Hay fever – or allergic rhinitis, as it is also known – is characterised by inflammation of the nasal airways, which occurs when an allergen – something to which the sufferer’s immune system is especially sensitised – is inhaled and causes a type of allergic reaction.

A woman with hay fever sneezing

The immune system in sufferers mistakes a harmless substance as something dangerous, prompting the body to create antibodies against it. These antibodies cause the release of inflammatory mediators, chemicals like histamine, which cause the reaction and associated symptoms.

Common hay fever causes or triggers include:

  • Tree pollen
  • Grass pollen
  • Weed pollen
  • Dust mites
  • Fungus and mould spores
  • Animal dander

What are its symptoms?

Hay fever symptoms include:

  • Sneezing
  • Itchy, watery eyes
  • Nasal congestion or runny nose
  • Itching throat, nose and/or ears
  • Sinus pain
  • Headache in some sufferers

While not symptoms of hay fever, it’s worth noting that those who are prone to hay fever are also more likely to suffer from other allergic conditions such as asthma and eczema.

How is it diagnosed?

Hay fever can usually be diagnosed based on the signs and symptoms and a medical history. The patient will be asked questions by their doctor about when the symptoms are worse or what triggers them in order to determine specific allergens.

A physical examination may also be conducted to rule out any other causative condition being behind the symptoms. Additional tests that may be conducted include blood testing to measure the amount of immunoglobulin E (IgE), the allergy-causing antibody in the bloodstream, or a skin prick test, which exposes the sufferer to tiny amounts of common allergen to observe which ones they react to.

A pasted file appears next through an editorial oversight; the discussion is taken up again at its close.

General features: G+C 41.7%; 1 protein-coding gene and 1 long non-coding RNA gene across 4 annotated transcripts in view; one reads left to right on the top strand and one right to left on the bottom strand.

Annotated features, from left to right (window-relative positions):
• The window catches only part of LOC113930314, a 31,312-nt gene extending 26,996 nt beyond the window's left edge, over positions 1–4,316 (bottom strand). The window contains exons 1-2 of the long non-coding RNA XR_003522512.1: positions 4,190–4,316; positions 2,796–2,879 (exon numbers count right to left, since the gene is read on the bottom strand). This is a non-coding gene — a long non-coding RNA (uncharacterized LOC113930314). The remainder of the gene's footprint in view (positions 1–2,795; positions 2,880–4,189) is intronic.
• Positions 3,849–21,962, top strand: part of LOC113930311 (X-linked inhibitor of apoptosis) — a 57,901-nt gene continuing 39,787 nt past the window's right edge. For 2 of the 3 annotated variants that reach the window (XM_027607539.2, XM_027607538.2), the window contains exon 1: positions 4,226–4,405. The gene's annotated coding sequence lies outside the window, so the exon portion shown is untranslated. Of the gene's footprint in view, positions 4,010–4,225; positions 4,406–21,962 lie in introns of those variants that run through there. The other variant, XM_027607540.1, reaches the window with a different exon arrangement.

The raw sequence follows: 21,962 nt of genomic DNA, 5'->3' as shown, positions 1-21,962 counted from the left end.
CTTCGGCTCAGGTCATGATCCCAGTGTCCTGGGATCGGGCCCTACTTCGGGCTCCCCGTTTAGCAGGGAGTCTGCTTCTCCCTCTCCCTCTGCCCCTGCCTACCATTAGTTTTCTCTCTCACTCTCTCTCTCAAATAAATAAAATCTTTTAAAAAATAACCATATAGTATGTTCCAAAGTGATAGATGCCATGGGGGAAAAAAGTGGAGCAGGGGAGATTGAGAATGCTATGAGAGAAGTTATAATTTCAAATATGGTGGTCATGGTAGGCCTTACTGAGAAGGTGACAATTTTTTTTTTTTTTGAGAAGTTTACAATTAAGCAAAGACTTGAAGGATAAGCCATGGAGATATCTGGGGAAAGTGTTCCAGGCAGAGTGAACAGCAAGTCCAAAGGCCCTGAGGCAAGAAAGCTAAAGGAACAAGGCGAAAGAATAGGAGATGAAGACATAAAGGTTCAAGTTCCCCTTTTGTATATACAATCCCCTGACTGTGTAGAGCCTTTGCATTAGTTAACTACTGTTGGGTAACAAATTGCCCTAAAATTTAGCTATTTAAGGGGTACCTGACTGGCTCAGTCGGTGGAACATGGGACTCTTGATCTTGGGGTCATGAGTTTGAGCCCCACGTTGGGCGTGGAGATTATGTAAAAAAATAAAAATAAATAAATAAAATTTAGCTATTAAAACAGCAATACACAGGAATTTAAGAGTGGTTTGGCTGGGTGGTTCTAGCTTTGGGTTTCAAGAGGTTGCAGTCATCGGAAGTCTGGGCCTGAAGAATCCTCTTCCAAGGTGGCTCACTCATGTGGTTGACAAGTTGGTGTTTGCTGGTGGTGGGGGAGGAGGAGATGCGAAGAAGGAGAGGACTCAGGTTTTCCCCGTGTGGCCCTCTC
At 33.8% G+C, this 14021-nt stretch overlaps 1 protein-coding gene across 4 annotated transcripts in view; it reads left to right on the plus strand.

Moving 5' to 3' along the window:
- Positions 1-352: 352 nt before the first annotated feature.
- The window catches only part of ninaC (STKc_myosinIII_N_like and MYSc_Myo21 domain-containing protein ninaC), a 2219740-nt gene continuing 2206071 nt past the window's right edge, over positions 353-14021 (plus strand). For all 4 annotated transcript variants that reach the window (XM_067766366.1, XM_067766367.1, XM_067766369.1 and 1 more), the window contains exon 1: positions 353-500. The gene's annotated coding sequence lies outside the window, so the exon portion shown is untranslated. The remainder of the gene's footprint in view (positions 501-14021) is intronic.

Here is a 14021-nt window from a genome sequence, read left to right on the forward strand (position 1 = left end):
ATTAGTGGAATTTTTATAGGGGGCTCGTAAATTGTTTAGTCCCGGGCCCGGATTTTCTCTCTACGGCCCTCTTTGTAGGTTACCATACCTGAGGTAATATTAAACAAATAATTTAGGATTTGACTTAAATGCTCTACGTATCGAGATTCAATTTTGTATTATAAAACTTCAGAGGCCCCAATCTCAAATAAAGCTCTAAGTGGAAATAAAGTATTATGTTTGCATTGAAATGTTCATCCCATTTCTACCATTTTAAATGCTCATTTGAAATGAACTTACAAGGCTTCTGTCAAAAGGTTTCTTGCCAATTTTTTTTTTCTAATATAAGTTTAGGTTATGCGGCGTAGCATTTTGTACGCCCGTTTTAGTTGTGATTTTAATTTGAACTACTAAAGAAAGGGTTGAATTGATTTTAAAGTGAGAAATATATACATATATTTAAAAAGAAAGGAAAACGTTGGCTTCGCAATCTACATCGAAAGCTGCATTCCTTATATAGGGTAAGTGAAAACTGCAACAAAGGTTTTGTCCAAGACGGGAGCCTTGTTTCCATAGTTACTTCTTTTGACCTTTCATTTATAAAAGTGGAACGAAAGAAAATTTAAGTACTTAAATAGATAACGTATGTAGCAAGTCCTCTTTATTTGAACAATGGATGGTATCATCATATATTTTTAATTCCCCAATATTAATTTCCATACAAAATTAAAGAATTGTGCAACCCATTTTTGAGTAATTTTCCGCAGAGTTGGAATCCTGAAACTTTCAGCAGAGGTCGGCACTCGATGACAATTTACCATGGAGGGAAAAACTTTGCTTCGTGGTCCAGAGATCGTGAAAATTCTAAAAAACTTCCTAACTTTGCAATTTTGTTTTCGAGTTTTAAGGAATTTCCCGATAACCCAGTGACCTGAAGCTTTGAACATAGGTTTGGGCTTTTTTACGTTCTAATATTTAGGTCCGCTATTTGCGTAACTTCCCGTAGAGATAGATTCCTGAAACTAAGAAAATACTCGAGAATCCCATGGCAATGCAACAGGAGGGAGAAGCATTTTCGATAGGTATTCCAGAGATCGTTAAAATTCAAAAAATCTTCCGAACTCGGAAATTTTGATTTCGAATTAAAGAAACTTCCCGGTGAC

What are your treatment options?

A vast array of hay fever treatment options can reduce the symptoms, or even prevent them in some cases. There’s a wide variety of over-the-counter medication available for the treatment of hay fever, with antihistamines being one of the mainstays. These drugs work by blocking histamine, the chemical responsible for the symptoms of hay fever.

Prescription corticosteroids (usually prescribed in a nasal spray for hay fever sufferers) treat the inflammation associated with the condition, but it can take up to a week of use for sufferers to notice the benefits.

Immunotherapy is the only causative treatment for allergies, and this focuses on desensitising the immune system, usually with a series of allergy shots.

Can it be prevented?

It may not be possible to avoid developing allergies in the first place, but hay fever prevention is possible if you are able to avoid the allergens that trigger it. This may involve remaining indoors when the pollen count is high, keeping home and car windows shut to keep allergens out and regularly vacuuming to keep your home dust- and dander-free (particularly if you have pets).

It’s also important to use allergy medication as directed by your doctor or Clicks Pharmacist, as this may be able to help prevent symptoms from flaring up when exposed to an allergen.

IMAGE CREDIT: 123rf.com

The accuracy of this information was checked and approved by physician Dr Thomas Blake in June 2015